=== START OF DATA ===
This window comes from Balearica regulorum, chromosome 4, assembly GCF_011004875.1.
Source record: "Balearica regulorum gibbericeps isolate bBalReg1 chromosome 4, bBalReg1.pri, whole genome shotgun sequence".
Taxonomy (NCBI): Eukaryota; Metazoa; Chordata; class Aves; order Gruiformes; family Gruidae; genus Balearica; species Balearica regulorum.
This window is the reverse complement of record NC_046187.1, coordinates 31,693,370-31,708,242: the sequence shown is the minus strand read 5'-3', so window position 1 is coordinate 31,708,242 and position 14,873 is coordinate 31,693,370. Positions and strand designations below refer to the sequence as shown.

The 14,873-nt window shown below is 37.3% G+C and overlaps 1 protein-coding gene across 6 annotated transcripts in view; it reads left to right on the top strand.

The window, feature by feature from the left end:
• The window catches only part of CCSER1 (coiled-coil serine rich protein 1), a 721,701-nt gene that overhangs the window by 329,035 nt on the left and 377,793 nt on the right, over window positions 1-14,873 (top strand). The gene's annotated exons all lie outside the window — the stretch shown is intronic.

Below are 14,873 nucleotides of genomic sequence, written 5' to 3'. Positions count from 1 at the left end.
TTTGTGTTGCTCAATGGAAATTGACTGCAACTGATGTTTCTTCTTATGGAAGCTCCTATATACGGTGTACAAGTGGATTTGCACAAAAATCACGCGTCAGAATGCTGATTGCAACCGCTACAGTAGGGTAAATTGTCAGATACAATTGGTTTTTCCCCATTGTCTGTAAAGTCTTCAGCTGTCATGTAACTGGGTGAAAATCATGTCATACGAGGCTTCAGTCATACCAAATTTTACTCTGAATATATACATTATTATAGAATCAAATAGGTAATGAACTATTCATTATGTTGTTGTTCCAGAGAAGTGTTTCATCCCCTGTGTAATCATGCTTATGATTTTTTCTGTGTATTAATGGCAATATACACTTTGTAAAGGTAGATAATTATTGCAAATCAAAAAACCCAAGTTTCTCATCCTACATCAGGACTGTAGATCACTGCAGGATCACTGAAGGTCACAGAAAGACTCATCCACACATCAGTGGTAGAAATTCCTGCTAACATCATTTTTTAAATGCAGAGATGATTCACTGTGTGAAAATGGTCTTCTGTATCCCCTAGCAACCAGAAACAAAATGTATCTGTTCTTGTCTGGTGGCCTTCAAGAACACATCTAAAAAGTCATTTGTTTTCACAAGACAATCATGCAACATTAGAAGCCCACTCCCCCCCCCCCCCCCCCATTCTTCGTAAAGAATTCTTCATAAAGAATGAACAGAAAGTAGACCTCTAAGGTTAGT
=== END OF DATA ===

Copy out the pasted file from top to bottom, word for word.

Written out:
This window comes from Balearica regulorum, chromosome 4, assembly GCF_011004875.1.
Source record: "Balearica regulorum gibbericeps isolate bBalReg1 chromosome 4, bBalReg1.pri, whole genome shotgun sequence".
Taxonomy (NCBI): Eukaryota; Metazoa; Chordata; class Aves; order Gruiformes; family Gruidae; genus Balearica; species Balearica regulorum.
This window is the reverse complement of record NC_046187.1, coordinates 31,693,370-31,708,242: the sequence shown is the minus strand read 5'-3', so window position 1 is coordinate 31,708,242 and position 14,873 is coordinate 31,693,370. Positions and strand designations below refer to the sequence as shown.

The 14,873-nt window shown below is 37.3% G+C and overlaps 1 protein-coding gene across 6 annotated transcripts in view; it reads left to right on the top strand.

The window, feature by feature from the left end:
• The window catches only part of CCSER1 (coiled-coil serine rich protein 1), a 721,701-nt gene that overhangs the window by 329,035 nt on the left and 377,793 nt on the right, over window positions 1-14,873 (top strand). The gene's annotated exons all lie outside the window — the stretch shown is intronic.

Below are 14,873 nucleotides of genomic sequence, written 5' to 3'. Positions count from 1 at the left end.
TTTGTGTTGCTCAATGGAAATTGACTGCAACTGATGTTTCTTCTTATGGAAGCTCCTATATACGGTGTACAAGTGGATTTGCACAAAAATCACGCGTCAGAATGCTGATTGCAACCGCTACAGTAGGGTAAATTGTCAGATACAATTGGTTTTTCCCCATTGTCTGTAAAGTCTTCAGCTGTCATGTAACTGGGTGAAAATCATGTCATACGAGGCTTCAGTCATACCAAATTTTACTCTGAATATATACATTATTATAGAATCAAATAGGTAATGAACTATTCATTATGTTGTTGTTCCAGAGAAGTGTTTCATCCCCTGTGTAATCATGCTTATGATTTTTTCTGTGTATTAATGGCAATATACACTTTGTAAAGGTAGATAATTATTGCAAATCAAAAAACCCAAGTTTCTCATCCTACATCAGGACTGTAGATCACTGCAGGATCACTGAAGGTCACAGAAAGACTCATCCACACATCAGTGGTAGAAATTCCTGCTAACATCATTTTTTAAATGCAGAGATGATTCACTGTGTGAAAATGGTCTTCTGTATCCCCTAGCAACCAGAAACAAAATGTATCTGTTCTTGTCTGGTGGCCTTCAAGAACACATCTAAAAAGTCATTTGTTTTCACAAGACAATCATGCAACATTAGAAGCCCACTCCCCCCCCCCCCCCCCCATTCTTCGTAAAGAATTCTTCATAAAGAATGAACAGAAAGTAGACCTCTAAGGTTAGT